All posts tagged "teen booklist"

  • Increase
  • Decrease
  • Normal

Current Size: 100%

  text size

The Host by Stephenie Meyer

Book cover: The host

I’ll admit it: I’m a big Twilight fan. Even though I’m quite far from being a teenager, I love the romance and angst of it all. So when I saw that Stephenie Meyer had written The Host, a book NOT within the Twilight series, I was very skeptical. This was before the Twilight series was done and I couldn’t imagine Stephenie writing anything that didn’t take place in the hallowed Twilight universe or with its beloved characters. So when the book came out, I boycotted it. I knew I would not be able to accept some other world by this great (yes, I said great) author.


Now it’s been a few years since the last Twilight book came out. Last month I saw a trailer for a movie made of this book and decided it was time. Time for me to finally read The Host. So I checked out the enormous tome and dove in. It’s a hefty book! No way a slow reader like me could read the whole thing in three weeks. There was a list of people waiting for it, so I wouldn’t be able to renew it. Because of this, I read the first half and listened to the second half on CD in my car. I was dubious about liking it but, like her other novels, it dragged me right in. The characters are so well-drawn. The plot is intriguing and exciting.


The story takes place in an alternate America. Aliens have landed and have taken over the bodies of almost all of the Earth’s population. The humans act as hosts to these parasitic beings who are much more peaceful than we are. But there remain sects of resistant humans trying to escape being taken over by the peaceful parasites, called “souls.”


I don’t normally read science fiction, but this really drew me in. The story is really about displacement, adaptation, and trying to forge a good life and make everyone happy, which is pretty much impossible. This book is classified as adult fiction, where Twilight was for teens, but I would recommend it for teens and adults. It’s a wonderful story and [dare I say it?] even better than the Twilight series.

Deadly by Julie Chibbaro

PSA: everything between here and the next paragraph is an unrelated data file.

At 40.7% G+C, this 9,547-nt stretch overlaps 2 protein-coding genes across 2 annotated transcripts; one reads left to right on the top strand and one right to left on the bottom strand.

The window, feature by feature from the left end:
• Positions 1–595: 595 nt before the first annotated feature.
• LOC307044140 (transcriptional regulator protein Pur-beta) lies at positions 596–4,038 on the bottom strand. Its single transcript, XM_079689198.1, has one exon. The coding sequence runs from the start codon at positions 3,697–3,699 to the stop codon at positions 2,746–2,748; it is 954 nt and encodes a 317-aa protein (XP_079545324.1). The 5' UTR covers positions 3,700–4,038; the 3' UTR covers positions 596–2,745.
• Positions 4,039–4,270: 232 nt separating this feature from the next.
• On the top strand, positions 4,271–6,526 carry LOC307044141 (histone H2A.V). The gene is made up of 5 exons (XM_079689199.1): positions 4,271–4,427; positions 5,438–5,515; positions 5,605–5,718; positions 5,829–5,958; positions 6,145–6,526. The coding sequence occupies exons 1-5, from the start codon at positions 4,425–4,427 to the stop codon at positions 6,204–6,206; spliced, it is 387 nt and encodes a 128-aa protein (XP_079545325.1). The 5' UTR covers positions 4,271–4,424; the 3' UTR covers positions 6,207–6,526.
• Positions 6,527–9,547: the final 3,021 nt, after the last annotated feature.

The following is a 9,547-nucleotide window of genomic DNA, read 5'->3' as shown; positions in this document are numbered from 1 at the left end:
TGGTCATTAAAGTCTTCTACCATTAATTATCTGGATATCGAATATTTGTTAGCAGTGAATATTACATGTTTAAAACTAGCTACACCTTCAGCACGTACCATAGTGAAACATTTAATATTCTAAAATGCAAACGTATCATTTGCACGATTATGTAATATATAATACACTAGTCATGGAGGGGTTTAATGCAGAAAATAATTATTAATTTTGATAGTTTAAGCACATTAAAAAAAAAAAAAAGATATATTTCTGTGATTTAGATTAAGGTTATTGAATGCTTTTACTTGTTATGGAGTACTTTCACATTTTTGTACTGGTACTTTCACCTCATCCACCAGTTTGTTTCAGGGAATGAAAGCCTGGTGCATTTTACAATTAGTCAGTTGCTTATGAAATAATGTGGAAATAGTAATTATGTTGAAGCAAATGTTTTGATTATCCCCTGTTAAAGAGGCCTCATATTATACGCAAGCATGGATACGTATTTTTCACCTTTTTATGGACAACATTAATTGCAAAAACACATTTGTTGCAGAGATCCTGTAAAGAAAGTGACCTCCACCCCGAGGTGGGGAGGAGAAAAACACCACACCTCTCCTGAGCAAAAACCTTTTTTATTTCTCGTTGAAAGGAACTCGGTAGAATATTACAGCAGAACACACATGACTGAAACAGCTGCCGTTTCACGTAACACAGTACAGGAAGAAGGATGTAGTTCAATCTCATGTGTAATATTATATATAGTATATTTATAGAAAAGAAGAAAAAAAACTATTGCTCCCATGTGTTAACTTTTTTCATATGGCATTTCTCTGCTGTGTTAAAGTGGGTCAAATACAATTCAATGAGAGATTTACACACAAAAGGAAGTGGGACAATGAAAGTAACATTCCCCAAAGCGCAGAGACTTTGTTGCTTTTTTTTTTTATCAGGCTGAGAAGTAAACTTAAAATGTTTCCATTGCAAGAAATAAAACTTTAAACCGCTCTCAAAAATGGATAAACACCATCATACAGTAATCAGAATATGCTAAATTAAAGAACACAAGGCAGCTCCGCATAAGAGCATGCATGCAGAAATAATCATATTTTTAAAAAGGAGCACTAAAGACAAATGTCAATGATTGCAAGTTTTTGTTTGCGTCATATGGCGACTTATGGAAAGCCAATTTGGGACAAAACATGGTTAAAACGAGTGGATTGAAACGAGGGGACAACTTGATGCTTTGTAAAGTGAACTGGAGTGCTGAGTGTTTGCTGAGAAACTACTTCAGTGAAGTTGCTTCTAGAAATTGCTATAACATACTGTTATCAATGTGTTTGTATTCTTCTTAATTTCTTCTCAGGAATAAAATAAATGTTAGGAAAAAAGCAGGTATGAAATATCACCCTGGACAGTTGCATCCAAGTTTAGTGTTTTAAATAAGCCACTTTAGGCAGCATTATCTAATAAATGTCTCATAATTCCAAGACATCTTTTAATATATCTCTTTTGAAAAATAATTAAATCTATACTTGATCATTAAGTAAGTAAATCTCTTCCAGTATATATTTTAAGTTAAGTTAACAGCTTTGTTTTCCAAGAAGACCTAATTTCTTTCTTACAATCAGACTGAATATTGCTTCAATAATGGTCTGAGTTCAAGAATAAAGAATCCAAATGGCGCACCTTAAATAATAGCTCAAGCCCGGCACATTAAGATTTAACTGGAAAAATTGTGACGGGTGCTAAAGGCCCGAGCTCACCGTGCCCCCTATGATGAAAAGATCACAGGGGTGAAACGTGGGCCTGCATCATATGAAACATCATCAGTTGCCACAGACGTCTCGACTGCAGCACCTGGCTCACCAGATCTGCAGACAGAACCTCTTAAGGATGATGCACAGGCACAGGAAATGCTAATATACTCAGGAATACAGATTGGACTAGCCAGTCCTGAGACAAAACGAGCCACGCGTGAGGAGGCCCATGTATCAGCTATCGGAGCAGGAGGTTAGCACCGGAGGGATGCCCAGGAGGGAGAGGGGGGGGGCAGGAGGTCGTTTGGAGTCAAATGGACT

Deadly cover

Deadly by Julie Chibbaro can be found on Link+.  After reading an article about strong female lead characters in an article by Joanna H. Kraus in the San Jose Mercury News, I became interested in reading the titles she recommended.  Of course, this was after reading the Hunger Games by Suzanne Collins.  I was interested in reading other young adult titles with strong female protagonists like Katniss Everdeen.


Prudence is a young lady who is much more interested in learning about science in the male-dominated early 1900's.  She applies as an assistant to an epidemiologist, Mr. Soper.  Soon, Prudence finds herself involved in finding the cause of several typhoid epidemics around the city. 


This tale is a fictional account of what happened to Typhoid Mary.  Mary Mallon was the first person who was identified as a healthy carrier of the typhoid disease.  It was unheard of at that time for a healthy person to spread disease.  Trying to convince the public, the courts, and Mary Mallon becomes an uphill struggle. 


Julie Chibbaro is also the author of Redemption, also a Link+ book.

Dead End in Norvelt by Jack Gantos


I lifted the rifle again and swung the tip of the barrel straight up into the air.  I figured I could gradually lower the barrel at the screen, aim, and pick off one of the Japanese troops.


BLAM!  The rifle fired off and violently kicked out of my grip.


"Jaaaack!"  I heard my mother shriek and then the screen door slammed behind her.


"If I'm not already dead I soon will be," I said to myself.


She pounced on me.  "There's blood!  You've been shot!  Where?"  Then she gasped and pointed directly at my face.  Her eyes bugged out and her scream was so high-pitched it was silent.